Haj: Egypt's death toll due to heat jumps to at least 600

More than 2,700 pilgrims, who suffered from heat-related illness, have been treated so far, Saudi ministry said

By AFP

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Muslim pilgrims take part in the Satan stoning ritual, during the annual haj pilgrimage in Mina, Saudi Arabia June 18, 2024. Photo: Reuters
Muslim pilgrims take part in the Satan stoning ritual, during the annual haj pilgrimage in Mina, Saudi Arabia June 18, 2024. Photo: Reuters

Published: Wed 19 Jun 2024, 6:14 PM

An Arab diplomat told AFP on Wednesday that at least 600 Egyptians died during the haj pilgrimage, citing searing heat that reached 51.8 degrees Celsius (125 degrees Fahrenheit) on Monday.

"All of the (newly confirmed) deaths were because of the heat as well," the diplomat said, after Arab officials earlier reported a figure of at least 323 Egyptian deaths.


The pilgrimage began on Friday.

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Thirty-five Tunisian citizens have died during the Haj, Tunisian news agency Tunis Afrique Presse said on Tuesday.

Thirty-five Tunisian citizens have died during the Haj, Tunisian news agency Tunis Afrique Presse said on Tuesday.

Many of those deaths were due to extreme heat, family members said on social media, as other families continued to search for missing relatives in Saudi hospitals.

The Jordanian foreign ministry said it had issued 41 burial permits for Jordanian pilgrims on Tuesday. Earlier, the ministry said at least six Jordanian citizens died of heat stroke during the Haj.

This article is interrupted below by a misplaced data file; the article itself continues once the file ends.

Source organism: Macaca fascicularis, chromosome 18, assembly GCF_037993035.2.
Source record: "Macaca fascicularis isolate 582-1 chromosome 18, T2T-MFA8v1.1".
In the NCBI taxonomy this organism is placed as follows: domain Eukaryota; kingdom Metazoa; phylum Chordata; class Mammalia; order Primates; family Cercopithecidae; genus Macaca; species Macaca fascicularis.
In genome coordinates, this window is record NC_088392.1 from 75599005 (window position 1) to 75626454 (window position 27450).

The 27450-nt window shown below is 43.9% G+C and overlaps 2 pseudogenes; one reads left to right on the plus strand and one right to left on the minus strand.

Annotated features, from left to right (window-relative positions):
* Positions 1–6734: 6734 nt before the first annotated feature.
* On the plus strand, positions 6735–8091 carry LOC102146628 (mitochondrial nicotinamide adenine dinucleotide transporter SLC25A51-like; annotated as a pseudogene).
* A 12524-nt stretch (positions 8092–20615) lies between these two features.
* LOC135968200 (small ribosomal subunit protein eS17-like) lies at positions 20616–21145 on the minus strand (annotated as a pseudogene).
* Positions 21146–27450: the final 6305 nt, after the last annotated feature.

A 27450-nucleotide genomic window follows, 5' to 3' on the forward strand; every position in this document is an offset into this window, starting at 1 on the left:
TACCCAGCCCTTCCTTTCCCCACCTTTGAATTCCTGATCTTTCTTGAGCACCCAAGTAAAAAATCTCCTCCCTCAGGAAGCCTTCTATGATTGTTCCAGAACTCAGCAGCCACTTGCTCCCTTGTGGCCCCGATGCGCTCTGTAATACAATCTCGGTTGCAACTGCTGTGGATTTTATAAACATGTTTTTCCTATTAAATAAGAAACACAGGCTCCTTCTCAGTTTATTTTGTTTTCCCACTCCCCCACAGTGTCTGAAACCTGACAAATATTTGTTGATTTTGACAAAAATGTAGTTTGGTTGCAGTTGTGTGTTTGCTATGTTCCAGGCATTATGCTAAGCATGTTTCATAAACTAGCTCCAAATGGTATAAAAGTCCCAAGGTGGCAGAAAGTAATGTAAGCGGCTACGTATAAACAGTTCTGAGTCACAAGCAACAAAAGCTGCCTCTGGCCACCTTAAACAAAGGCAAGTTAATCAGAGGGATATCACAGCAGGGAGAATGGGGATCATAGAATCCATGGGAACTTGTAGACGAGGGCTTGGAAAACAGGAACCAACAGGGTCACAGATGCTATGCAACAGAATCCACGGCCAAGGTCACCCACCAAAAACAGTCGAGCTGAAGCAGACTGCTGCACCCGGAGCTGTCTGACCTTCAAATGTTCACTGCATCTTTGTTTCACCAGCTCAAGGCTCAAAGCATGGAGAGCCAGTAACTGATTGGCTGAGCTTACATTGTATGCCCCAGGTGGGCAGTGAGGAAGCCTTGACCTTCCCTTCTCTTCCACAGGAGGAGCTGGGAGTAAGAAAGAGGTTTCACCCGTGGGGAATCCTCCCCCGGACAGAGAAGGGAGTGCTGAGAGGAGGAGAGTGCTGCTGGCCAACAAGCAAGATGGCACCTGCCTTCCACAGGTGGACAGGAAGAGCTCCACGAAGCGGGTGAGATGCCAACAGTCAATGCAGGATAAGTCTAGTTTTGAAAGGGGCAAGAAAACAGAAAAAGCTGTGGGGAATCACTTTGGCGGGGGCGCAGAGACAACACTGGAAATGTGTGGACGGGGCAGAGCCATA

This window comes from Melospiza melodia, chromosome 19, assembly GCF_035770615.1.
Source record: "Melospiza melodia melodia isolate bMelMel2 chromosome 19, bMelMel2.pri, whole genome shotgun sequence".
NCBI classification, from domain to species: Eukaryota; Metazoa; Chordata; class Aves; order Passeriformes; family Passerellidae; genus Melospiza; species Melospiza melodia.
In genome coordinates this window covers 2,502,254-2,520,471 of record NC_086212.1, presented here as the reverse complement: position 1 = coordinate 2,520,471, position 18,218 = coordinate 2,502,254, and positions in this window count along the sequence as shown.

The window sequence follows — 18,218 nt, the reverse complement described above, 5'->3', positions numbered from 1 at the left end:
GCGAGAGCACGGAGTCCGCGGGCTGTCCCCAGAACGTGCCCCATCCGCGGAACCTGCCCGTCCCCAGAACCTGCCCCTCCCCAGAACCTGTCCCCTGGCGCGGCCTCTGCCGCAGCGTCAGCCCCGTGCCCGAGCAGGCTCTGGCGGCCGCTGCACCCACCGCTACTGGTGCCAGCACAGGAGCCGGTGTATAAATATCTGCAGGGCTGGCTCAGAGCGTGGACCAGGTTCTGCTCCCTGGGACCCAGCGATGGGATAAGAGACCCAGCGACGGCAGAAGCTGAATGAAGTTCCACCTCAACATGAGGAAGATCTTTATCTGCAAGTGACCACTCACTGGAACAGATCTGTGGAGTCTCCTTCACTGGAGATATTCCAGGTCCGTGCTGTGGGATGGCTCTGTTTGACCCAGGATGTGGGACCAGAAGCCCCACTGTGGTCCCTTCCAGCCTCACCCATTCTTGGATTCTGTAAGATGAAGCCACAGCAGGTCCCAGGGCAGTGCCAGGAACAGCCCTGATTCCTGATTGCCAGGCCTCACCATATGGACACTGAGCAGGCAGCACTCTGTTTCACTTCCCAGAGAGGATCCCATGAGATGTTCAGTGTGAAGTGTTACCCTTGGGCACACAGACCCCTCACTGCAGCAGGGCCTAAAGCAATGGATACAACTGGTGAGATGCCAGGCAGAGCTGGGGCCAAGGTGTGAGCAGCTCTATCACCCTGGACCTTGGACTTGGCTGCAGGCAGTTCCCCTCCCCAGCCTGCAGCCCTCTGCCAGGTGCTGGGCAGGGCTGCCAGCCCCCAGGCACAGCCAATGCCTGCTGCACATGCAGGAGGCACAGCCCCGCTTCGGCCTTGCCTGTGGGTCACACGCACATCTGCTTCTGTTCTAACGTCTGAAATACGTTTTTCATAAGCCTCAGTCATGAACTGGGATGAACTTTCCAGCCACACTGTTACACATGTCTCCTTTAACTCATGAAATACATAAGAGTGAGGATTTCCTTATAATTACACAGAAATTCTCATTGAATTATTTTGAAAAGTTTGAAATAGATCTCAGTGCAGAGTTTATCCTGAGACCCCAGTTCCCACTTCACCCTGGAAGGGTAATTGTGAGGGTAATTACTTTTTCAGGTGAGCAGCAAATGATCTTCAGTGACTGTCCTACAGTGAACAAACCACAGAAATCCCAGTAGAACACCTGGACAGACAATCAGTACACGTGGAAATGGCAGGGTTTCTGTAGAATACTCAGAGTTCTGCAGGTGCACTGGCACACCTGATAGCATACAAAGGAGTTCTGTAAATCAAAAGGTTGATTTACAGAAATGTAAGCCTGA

Eleven Iranians have died and 24 were hospitalized during the pilgrimage, Iranian state news outlet IRINN said on Tuesday without giving the causes of death.

Three Senegalese citizens also died during Haj, Agence de Presse Sénégalaise, said on Monday.

One hundred and forty-four Indonesian citizens died during the pilgrimage, Indonesian health ministry data showed on Tuesday. The data did not specify if any of the deaths were due to heat stroke.

A Saudi health official, speaking to Reuters on Monday, before many of the reports of deaths were issued, said that authorities had not noticed any unusual fatalities among Muslim pilgrims amid the extremely high temperatures.

The ministry had so far treated more than 2,700 pilgrims who suffered from heat-related illness, he added.

A Saudi health official, speaking to Reuters on Monday, before many of the reports of deaths were issued, said that authorities had not noticed any unusual fatalities among Muslim pilgrims amid the extremely high temperatures.

The ministry had so far treated more than 2,700 pilgrims who suffered from heat-related illness, he added.

With inputs from Reuters

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